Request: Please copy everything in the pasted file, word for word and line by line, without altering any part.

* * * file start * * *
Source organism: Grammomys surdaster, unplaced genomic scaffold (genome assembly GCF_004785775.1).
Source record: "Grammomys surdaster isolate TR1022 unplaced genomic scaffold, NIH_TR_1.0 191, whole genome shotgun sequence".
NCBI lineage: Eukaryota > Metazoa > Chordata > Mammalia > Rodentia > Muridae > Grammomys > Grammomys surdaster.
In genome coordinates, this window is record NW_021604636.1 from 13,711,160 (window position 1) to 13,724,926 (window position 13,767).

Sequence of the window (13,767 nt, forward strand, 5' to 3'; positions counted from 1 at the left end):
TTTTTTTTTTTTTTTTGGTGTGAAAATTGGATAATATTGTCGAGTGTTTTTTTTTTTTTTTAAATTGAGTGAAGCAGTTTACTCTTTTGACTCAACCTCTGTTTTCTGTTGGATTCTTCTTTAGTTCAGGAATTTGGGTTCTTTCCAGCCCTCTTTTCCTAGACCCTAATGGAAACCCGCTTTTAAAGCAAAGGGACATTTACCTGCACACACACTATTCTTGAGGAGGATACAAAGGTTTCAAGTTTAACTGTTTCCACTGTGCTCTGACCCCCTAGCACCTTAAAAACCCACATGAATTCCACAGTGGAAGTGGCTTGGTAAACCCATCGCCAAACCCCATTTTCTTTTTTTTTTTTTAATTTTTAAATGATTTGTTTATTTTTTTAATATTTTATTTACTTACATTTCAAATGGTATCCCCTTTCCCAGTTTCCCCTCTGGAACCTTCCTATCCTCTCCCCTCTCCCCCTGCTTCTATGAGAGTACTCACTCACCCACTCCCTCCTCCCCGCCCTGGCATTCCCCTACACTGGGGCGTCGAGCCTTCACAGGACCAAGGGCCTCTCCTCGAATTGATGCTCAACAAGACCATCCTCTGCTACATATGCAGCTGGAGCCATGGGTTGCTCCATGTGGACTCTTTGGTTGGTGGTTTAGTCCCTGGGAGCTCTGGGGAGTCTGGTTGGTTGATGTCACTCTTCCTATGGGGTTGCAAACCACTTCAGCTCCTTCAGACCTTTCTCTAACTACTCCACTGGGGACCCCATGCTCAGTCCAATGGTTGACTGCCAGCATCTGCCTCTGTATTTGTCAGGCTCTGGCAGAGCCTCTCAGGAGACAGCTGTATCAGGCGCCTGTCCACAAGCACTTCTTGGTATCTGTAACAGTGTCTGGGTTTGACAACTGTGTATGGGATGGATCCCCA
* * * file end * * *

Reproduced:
Source organism: Grammomys surdaster, unplaced genomic scaffold (genome assembly GCF_004785775.1).
Source record: "Grammomys surdaster isolate TR1022 unplaced genomic scaffold, NIH_TR_1.0 191, whole genome shotgun sequence".
NCBI lineage: Eukaryota > Metazoa > Chordata > Mammalia > Rodentia > Muridae > Grammomys > Grammomys surdaster.
In genome coordinates, this window is record NW_021604636.1 from 13,711,160 (window position 1) to 13,724,926 (window position 13,767).

Sequence of the window (13,767 nt, forward strand, 5' to 3'; positions counted from 1 at the left end):
TTTTTTTTTTTTTTTTGGTGTGAAAATTGGATAATATTGTCGAGTGTTTTTTTTTTTTTTTAAATTGAGTGAAGCAGTTTACTCTTTTGACTCAACCTCTGTTTTCTGTTGGATTCTTCTTTAGTTCAGGAATTTGGGTTCTTTCCAGCCCTCTTTTCCTAGACCCTAATGGAAACCCGCTTTTAAAGCAAAGGGACATTTACCTGCACACACACTATTCTTGAGGAGGATACAAAGGTTTCAAGTTTAACTGTTTCCACTGTGCTCTGACCCCCTAGCACCTTAAAAACCCACATGAATTCCACAGTGGAAGTGGCTTGGTAAACCCATCGCCAAACCCCATTTTCTTTTTTTTTTTTTAATTTTTAAATGATTTGTTTATTTTTTTAATATTTTATTTACTTACATTTCAAATGGTATCCCCTTTCCCAGTTTCCCCTCTGGAACCTTCCTATCCTCTCCCCTCTCCCCCTGCTTCTATGAGAGTACTCACTCACCCACTCCCTCCTCCCCGCCCTGGCATTCCCCTACACTGGGGCGTCGAGCCTTCACAGGACCAAGGGCCTCTCCTCGAATTGATGCTCAACAAGACCATCCTCTGCTACATATGCAGCTGGAGCCATGGGTTGCTCCATGTGGACTCTTTGGTTGGTGGTTTAGTCCCTGGGAGCTCTGGGGAGTCTGGTTGGTTGATGTCACTCTTCCTATGGGGTTGCAAACCACTTCAGCTCCTTCAGACCTTTCTCTAACTACTCCACTGGGGACCCCATGCTCAGTCCAATGGTTGACTGCCAGCATCTGCCTCTGTATTTGTCAGGCTCTGGCAGAGCCTCTCAGGAGACAGCTGTATCAGGCGCCTGTCCACAAGCACTTCTTGGTATCTGTAACAGTGTCTGGGTTTGACAACTGTGTATGGGATGGATCCCCA